In reply to by mike320

Yeah, alto and baritone sax are both in E-flat.

Isn't cor anglais in F? I remember I had to change an auto-created C-sharp major key signature into D-flat major key signature for cor anglais when I was transcribing my own copy of 1812 Overture. So in this case cor anglais probably prefers flats.

In reply to by mike320

The alto clarinet is usually considered an alternative to the basset horn which is actually a clarinet in F (usually: there are early examples in G). I believe the latter is recently more favoured in US concert bands but my experience is in UK bands where alto clarinet is rare and basset horn rarer. Both are used in uk clarinet choirs.

The basset clarinet is usually in A, less commonly in Bb at the same pitch as a "standard" clarinet, but with an extension that allows notes below written E to be played, usually down to C. Early examples were not fully chromatic, the Db/C# and possibly the Eb/D# might be missing. Mozart’s Clarinet Concerto is believed to have been written for a basset clarinet in A. The score is lost, however and the published version for (non-basset) clarinet was put together after Mozart's death. In the 1970s an attempt was made to reconstruct the basset version and it is now often performed on a basset clarinet. YouTube has some examples.

In reply to by Howard-C

The clarinet family is big.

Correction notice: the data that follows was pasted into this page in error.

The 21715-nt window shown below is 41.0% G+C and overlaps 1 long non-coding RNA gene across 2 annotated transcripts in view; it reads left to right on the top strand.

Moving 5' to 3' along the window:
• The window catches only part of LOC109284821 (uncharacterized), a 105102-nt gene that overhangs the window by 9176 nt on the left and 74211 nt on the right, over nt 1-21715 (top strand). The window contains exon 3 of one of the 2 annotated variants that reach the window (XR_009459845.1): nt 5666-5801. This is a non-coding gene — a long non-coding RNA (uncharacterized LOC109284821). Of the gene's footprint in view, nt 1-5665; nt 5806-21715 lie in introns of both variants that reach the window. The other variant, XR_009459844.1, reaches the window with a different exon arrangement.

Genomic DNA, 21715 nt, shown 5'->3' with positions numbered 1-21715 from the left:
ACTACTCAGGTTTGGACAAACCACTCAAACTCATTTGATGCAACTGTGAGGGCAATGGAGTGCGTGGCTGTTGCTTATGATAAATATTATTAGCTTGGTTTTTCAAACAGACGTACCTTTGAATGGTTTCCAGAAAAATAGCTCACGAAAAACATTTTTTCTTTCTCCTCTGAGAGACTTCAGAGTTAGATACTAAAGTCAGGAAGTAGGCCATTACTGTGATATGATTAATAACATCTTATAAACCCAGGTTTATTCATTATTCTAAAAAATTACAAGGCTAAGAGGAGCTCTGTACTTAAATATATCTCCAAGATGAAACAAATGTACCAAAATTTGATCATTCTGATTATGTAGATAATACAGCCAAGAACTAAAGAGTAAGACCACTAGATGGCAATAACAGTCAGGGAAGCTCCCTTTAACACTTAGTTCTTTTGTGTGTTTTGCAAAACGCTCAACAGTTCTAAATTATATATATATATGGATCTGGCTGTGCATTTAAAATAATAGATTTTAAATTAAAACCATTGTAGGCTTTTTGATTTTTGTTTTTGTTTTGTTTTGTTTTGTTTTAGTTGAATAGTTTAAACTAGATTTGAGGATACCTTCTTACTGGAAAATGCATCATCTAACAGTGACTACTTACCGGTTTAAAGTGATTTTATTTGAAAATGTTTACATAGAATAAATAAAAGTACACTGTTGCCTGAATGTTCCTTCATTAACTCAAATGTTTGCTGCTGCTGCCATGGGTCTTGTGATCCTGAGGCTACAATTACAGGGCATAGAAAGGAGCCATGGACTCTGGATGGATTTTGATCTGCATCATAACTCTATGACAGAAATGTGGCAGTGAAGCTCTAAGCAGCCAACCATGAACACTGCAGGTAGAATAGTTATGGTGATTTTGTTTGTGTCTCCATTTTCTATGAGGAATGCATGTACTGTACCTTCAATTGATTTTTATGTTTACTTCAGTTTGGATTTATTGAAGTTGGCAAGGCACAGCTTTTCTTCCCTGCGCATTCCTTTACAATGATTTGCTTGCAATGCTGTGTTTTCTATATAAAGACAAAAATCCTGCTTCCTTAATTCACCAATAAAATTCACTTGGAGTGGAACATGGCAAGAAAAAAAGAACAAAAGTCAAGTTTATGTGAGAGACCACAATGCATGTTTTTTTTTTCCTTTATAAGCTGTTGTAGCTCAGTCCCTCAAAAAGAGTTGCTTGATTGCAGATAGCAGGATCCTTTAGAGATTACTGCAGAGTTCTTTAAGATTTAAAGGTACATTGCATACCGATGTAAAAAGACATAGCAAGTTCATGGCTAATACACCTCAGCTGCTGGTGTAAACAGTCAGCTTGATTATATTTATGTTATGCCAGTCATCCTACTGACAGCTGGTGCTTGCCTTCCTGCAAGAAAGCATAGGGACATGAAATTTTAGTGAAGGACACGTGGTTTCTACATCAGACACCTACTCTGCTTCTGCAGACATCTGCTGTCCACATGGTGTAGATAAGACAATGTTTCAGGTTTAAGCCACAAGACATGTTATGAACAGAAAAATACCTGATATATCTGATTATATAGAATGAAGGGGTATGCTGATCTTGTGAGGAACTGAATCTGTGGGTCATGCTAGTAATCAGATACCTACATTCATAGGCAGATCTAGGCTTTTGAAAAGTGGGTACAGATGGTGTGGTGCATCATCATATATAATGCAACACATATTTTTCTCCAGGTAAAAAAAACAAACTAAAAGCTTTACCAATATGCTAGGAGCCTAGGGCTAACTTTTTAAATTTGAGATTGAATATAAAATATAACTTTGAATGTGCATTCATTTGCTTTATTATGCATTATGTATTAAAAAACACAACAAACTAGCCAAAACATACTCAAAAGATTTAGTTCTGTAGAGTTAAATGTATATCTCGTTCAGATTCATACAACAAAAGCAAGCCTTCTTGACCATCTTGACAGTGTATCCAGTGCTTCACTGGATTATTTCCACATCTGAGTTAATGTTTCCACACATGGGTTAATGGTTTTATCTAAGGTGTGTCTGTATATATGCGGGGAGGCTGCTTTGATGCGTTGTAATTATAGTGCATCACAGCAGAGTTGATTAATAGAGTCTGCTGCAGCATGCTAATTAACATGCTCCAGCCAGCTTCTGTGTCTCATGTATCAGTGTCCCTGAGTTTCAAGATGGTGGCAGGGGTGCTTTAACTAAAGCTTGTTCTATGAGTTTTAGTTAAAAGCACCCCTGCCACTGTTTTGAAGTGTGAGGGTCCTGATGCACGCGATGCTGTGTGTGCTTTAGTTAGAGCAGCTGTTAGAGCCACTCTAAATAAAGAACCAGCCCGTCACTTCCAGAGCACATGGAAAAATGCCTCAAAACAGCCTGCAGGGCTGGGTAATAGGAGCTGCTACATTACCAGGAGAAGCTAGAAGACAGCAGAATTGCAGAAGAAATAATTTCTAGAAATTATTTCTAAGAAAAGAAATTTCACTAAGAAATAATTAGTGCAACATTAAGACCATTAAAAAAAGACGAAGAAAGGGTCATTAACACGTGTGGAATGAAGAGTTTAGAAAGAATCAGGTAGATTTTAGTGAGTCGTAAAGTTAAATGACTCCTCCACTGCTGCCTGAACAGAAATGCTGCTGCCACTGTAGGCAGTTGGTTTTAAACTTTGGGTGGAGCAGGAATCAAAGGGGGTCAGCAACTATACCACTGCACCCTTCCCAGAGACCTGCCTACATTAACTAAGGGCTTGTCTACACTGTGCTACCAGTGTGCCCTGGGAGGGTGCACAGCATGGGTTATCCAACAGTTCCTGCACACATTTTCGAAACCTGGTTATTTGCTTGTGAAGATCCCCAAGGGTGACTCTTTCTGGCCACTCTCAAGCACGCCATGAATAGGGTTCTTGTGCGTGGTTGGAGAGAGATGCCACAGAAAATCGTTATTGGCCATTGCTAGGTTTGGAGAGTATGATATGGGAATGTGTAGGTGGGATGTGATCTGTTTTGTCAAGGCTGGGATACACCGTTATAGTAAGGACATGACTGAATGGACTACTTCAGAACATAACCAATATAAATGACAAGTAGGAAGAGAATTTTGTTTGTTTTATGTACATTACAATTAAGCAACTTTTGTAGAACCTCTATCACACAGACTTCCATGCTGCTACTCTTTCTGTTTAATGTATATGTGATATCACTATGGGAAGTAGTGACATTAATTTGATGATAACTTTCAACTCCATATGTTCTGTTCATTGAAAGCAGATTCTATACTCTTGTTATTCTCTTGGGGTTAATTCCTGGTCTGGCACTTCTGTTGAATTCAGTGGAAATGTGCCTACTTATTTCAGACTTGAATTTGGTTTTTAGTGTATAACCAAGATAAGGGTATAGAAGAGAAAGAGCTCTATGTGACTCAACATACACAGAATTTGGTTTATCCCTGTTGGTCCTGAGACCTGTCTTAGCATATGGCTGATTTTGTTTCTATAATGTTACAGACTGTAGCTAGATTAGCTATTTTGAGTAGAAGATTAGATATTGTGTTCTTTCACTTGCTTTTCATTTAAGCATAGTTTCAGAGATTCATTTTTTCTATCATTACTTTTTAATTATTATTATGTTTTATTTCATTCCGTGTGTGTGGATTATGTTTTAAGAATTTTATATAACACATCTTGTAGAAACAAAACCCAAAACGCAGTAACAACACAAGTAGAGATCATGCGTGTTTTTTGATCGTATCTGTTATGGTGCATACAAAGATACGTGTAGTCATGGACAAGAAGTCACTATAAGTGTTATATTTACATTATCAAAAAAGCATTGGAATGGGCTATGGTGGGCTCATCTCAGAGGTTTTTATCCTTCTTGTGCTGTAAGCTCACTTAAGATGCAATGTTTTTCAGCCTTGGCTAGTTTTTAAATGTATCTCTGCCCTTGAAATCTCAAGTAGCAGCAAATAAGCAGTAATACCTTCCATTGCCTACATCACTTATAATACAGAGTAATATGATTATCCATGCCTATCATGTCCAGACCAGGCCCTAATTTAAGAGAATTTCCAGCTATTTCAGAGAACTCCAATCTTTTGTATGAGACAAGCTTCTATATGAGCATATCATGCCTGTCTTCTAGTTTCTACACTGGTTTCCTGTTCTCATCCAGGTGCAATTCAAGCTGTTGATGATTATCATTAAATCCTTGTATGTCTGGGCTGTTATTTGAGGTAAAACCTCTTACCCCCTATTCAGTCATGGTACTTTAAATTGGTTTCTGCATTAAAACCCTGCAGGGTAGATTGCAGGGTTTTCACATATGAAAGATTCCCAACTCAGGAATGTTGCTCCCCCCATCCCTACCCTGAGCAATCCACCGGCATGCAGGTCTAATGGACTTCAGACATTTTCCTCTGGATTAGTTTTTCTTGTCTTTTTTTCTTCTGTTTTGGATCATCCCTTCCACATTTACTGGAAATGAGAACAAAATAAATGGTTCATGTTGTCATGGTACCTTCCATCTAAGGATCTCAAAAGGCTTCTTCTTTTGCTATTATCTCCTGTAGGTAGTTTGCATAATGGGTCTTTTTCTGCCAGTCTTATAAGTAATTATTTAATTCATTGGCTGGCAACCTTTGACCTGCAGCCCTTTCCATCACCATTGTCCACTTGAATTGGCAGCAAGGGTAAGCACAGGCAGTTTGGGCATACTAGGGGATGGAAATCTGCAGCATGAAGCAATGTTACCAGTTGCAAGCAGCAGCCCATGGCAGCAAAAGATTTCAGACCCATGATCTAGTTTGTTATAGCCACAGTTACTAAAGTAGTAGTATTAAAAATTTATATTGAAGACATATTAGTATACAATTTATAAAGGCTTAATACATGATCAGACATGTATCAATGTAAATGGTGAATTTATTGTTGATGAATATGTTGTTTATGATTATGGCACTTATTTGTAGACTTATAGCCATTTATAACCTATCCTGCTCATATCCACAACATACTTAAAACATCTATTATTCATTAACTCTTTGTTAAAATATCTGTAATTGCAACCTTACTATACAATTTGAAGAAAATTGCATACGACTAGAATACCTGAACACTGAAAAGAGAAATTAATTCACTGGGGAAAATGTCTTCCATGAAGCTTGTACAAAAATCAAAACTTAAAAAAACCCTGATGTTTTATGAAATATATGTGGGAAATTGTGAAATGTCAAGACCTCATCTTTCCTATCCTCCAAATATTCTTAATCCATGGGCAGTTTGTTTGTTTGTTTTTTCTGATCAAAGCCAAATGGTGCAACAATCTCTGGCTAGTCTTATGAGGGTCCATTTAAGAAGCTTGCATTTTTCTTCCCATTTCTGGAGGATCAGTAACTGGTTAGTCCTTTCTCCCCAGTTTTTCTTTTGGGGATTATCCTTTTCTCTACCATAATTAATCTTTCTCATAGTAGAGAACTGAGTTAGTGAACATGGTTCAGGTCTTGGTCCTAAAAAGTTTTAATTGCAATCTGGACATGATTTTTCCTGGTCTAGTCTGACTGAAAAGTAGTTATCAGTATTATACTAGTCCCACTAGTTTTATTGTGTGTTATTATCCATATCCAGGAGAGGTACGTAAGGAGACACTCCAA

I play in a clarinet quartet. Between the four of us we can select from clarinets in Ab, Eb, C, Bb, A, Eb (Alto), F (basset horn), Bass in Bb, contra-alto in Eb, and contra-bass in Bb (in order of descending pitch and increasing length.) Our usual line up is chair 1 Eb doubling Bb. chair 2 Bb, Chair 3, Bb doubling Alto or Basset horn, Chair 4 bass doubling contra-alto. The Ab is a curiosity really, of no real practical use in the quartet, but it is fun to get it out to show audiences a teeny-weeny clarinet sometimes. I understand that they are fairly popular (or perhaps tolerated is the better word) in Italian military bands The contra-bass has potential but is too big to make it worthwhile lugging along to gigs as it would have to be transported together with the bass and contra alto. If we used the contrabass it would be like having a double bass rather than a cello in a string quartet. its owner plays it in a clarinet choir. The contra-alto is a fantastic instrument and we prefer it to the bass if the music works for it. We have never used A clarinets in the quartet but they are part of the standard orchestral player's kit so we all have them. The C clarinet is an optional part of an orchestral players kit, and 3 of the quartet members own them. I will be playing mine at the weekend in an orchestral concert (Beethoven, Overture - Die Geschöpfe des Prometheus). Some players prefer to transpose Clarinet in C parts and play them on the Bb, but I like the slightly more "perky" sound of the C and it just feels more agile somehow.